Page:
Leaving Cheyenne Mountain
Cheyenne Mountain was something more than a bastion to seal in our nuclear fears. It was also a repository of our technological dreams and a response (however feeble) to our technological nightmares. In this high-tech, man-made cave, we could for a moment forget how hydrogen bombs had reduced the bravest of warriors to inconsequential matter. To this end, we cultivated a quiet professionalism--a studied detachment from our surroundings as well as the implications of cold war deterrence theory.
That said, working within the mountain was decidedly unglamorous. Obviously, there were no windows, so no natural light. Air circulated artificially (and noisily). As big as that cavern sometimes seemed, space was often at a premium in a complex manned 24/7--with at least a brigadier general always on duty in case the "nuclear balloon" went up. (I recall one quiet midshift when I read several chapters of Tom Clancy's Red Storm Rising. The irony was not lost on me.) Crew members sat in the Missile Warning Center in front of consoles, processing data from satellites and other sensors. The most vital of these were the supersecret DSP satellites used to detect Soviet missile launches. I worked mostly in the Space Surveillance Center, which kept track of the objects orbiting Earth, including lost wrenches and shattered satellites--tedious but necessary work that involved weekly software "crashes."
The men and women who served in the complex were anything but Strangelovean. The US strategy of that time, known as mutually assured destruction (which boiled down to the distinctly Strangelovean acronym of MAD), may have been comical in an obscenely dark way, but the crew members did their duty with little fanfare. Like them, I was caught up in "the mission," in making everything work, even if everything included a potentially world-ending event. We all, each in his or her own mundane way, became servants of the early-warning machinery of nuclear war. We were, as technology critic Lewis Mumford might have put it then, "encapsulated men" serving the Pentagonal megamachine.
"Manly" military glory was still an ever-present ideal in those years; but, as we all were well aware, it lay somewhere beyond the mountain and missile silos in the so-called air-breathing element of the Strategic Air Command. It was the property of the air jockeys in the long-range bombers. Today, it's not the brilliant but intentionally deviant Dr. Strangelove that really catches the ethos of that SAC moment: a certain cocksure insouciance toward what bombing actually meant when your planes were nuclear-armed. For that, check out the 1963 movie A Gathering of Eagles, starring Rock Hudson and Rod Taylor. Watch for the scene in which Taylor resolutely reacts to the news of a no-notice, make-or-break "Operational Readiness Inspection"--the dreaded ORI. He rips off his tie, Clark Kent-style, exposing an impressive thatch of chest hair. It's a classic embodiment of testosterone-driven, hard-charging command, whose endpoint is redemption for him as well as the wing--not the extinction of life as we know it.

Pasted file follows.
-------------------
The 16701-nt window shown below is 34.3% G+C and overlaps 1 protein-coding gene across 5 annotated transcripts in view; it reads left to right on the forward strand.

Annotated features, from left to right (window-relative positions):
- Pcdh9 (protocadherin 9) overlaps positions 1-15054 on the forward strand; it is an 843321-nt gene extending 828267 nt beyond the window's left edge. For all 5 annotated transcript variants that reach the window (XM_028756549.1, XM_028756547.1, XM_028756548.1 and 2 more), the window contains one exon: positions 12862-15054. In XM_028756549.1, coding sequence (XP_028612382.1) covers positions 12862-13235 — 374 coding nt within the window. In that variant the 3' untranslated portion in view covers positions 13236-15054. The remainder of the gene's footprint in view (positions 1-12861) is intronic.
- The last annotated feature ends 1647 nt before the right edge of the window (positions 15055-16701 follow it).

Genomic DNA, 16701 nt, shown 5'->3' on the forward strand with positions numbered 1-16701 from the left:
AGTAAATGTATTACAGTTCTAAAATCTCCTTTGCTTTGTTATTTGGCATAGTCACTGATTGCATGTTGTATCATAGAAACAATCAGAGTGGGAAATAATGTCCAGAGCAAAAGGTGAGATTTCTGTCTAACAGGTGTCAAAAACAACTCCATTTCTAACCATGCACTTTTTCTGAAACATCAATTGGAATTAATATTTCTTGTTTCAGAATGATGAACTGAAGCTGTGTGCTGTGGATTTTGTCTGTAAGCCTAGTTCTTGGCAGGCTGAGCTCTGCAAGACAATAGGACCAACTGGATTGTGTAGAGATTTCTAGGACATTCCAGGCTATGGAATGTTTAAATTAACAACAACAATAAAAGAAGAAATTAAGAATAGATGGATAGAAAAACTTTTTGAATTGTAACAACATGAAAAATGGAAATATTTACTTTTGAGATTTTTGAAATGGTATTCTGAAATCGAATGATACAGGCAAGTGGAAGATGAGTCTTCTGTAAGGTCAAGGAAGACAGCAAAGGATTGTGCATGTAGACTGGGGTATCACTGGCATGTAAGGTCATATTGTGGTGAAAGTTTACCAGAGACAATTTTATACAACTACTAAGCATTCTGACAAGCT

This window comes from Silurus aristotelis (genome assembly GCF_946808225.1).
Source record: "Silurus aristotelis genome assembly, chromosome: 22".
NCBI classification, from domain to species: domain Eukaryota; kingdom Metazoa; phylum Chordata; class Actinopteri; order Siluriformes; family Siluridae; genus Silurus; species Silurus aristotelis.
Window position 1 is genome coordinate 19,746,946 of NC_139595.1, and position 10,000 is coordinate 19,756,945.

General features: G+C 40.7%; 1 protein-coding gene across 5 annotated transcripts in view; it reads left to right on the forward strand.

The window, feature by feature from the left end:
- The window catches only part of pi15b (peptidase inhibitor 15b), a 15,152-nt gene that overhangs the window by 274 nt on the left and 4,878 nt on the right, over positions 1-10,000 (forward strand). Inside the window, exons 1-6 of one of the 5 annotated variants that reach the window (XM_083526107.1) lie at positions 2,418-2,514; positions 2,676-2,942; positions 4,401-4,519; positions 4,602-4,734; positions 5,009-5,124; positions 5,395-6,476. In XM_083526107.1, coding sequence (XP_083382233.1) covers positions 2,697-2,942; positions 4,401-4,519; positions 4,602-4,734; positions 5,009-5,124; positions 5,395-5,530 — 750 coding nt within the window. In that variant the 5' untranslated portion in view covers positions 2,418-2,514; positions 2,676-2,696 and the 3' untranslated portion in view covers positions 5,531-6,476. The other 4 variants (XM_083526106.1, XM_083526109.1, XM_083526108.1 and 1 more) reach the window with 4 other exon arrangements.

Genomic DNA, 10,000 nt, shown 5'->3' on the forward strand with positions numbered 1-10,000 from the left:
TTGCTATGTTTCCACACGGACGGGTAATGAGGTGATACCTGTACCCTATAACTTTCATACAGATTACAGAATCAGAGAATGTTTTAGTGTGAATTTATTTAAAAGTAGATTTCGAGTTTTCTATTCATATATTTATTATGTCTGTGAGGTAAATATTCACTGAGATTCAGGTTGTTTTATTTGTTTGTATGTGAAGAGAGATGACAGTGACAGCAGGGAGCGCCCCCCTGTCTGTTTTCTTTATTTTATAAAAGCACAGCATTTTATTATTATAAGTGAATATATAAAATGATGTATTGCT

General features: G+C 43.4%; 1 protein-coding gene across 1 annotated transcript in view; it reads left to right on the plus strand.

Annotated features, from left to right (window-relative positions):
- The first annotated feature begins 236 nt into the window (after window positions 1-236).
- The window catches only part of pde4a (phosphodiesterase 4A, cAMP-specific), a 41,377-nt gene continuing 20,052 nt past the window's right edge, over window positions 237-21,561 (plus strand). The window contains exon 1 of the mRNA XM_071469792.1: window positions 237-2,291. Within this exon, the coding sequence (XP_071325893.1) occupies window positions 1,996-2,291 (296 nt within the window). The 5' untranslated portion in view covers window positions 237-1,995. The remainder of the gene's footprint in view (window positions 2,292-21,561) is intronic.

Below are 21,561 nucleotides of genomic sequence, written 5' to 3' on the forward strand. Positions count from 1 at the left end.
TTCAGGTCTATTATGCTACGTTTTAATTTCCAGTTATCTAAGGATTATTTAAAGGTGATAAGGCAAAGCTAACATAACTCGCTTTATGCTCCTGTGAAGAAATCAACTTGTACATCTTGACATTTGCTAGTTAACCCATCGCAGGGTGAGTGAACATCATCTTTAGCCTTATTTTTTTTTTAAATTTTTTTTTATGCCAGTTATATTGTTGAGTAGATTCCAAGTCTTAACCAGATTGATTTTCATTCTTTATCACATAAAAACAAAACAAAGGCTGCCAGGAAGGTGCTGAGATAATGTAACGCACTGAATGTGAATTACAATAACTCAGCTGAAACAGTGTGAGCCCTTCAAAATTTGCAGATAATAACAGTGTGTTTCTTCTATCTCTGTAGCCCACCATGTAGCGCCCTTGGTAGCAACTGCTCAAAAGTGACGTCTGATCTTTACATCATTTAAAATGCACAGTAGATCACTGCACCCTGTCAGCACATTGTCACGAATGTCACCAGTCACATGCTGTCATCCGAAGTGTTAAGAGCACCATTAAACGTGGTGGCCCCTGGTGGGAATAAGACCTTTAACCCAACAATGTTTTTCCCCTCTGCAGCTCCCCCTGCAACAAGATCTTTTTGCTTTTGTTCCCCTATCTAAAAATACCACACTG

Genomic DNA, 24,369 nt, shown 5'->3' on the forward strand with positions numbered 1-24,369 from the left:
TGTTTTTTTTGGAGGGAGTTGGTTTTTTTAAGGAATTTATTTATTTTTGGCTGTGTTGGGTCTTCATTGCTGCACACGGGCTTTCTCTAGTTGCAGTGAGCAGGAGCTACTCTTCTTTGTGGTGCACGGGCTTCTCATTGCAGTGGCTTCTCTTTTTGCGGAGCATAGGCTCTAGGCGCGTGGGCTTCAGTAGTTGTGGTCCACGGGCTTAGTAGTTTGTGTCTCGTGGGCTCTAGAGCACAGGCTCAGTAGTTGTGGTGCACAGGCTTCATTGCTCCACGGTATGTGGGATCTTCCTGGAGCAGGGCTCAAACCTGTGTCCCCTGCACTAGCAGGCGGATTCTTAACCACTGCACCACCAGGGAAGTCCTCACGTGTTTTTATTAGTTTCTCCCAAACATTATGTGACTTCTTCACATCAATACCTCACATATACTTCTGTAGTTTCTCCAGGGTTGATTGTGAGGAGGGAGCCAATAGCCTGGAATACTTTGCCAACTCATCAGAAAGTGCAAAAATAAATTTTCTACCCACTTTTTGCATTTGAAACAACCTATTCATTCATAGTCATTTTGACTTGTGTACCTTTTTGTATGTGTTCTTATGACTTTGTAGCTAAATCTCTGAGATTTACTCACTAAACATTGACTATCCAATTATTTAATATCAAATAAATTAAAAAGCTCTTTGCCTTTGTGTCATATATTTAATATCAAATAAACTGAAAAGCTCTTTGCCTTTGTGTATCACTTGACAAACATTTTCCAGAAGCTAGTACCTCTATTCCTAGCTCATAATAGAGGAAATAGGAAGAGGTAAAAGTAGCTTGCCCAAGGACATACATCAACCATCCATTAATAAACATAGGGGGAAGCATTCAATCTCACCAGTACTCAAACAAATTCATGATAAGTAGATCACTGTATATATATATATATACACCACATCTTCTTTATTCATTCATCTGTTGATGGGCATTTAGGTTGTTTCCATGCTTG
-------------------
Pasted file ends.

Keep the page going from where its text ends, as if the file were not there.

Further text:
Certainly, though, Dr. Strangelove did a better job of capturing the surreal world of nuclear theory outside Cheyenne Mountain, rather than the humdrum one inside the complex. Serving in SAC in the early 1970s, for instance, my brother routinely appended to its official motto, "Peace is Our Profession," the unofficial but popular "War is our hobby." That, after all, was more consistent with the mailed fist that dominated SAC's emblem. While it clearly existed to deter nuclear wars, SAC also stood ready to fight and "win" them. As late as 1999, one B-1 bomber pilot assured me, straight-faced, "Don't tell me we can't win a nuclear war--that's what I train for." Buck Turgidson, eat your heart out.
In 1986, the year Ronald Reagan and Mikhail Gorbachev teetered on the brink of eliminating superpower nuclear weapons at their summit meeting in Reykjavik, I participated in a computerized war game inside Cheyenne Mountain. It ended in a simulated nuclear attack against the United States. By today's standards, our computers were primitive leviathans: IBM mainframes with old-fashioned tape drives--roughly the size of jumbo subzero refrigerators in today's McMansions; they had disk drives, or "packs," roughly the size of dishwashers. Our computer screens were a monochromatic green. From a Hollywood special-effects perspective, they were poorly lit and relentlessly boring--not at all like the glitzy nuclear war room in the 1983 film WarGames, which starred a fresh-faced Matthew Broderick.
As those monochromatic missile tracks crossed the Arctic Circle and began to terminate at various US cities, the mood among the battle staff grew reflective. Yes, it was only a game, but everyone knew that nuclear Armageddon with the Soviet Union was possible, and that it would kill tens, perhaps hundreds, of millions of people in both countries. That day in that command center we were virtual witnesses to our worst nightmare: a nuclear holocaust that might not only destroy our country and the Soviet Union but civilization as we knew it.